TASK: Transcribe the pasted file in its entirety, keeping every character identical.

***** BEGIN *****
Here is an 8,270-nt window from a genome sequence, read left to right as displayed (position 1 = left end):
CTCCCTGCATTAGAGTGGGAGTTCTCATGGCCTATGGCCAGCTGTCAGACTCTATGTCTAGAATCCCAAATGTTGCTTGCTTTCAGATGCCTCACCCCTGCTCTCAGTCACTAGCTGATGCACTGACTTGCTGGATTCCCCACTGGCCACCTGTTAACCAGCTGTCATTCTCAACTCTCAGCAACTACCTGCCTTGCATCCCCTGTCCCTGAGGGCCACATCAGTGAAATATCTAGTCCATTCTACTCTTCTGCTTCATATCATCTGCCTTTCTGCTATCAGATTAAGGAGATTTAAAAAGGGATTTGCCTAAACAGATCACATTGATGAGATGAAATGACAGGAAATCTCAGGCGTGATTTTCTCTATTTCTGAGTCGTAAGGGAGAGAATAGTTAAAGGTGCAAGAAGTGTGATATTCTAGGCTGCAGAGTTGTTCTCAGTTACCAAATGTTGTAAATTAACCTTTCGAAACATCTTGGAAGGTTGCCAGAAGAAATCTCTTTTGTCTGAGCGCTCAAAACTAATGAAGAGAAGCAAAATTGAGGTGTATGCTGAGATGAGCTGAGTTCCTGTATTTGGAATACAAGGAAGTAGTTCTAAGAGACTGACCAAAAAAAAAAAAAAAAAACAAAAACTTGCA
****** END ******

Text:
Here is an 8,270-nt window from a genome sequence, read left to right as displayed (position 1 = left end):
CTCCCTGCATTAGAGTGGGAGTTCTCATGGCCTATGGCCAGCTGTCAGACTCTATGTCTAGAATCCCAAATGTTGCTTGCTTTCAGATGCCTCACCCCTGCTCTCAGTCACTAGCTGATGCACTGACTTGCTGGATTCCCCACTGGCCACCTGTTAACCAGCTGTCATTCTCAACTCTCAGCAACTACCTGCCTTGCATCCCCTGTCCCTGAGGGCCACATCAGTGAAATATCTAGTCCATTCTACTCTTCTGCTTCATATCATCTGCCTTTCTGCTATCAGATTAAGGAGATTTAAAAAGGGATTTGCCTAAACAGATCACATTGATGAGATGAAATGACAGGAAATCTCAGGCGTGATTTTCTCTATTTCTGAGTCGTAAGGGAGAGAATAGTTAAAGGTGCAAGAAGTGTGATATTCTAGGCTGCAGAGTTGTTCTCAGTTACCAAATGTTGTAAATTAACCTTTCGAAACATCTTGGAAGGTTGCCAGAAGAAATCTCTTTTGTCTGAGCGCTCAAAACTAATGAAGAGAAGCAAAATTGAGGTGTATGCTGAGATGAGCTGAGTTCCTGTATTTGGAATACAAGGAAGTAGTTCTAAGAGACTGACCAAAAAAAAAAAAAAAAAACAAAAACTTGCA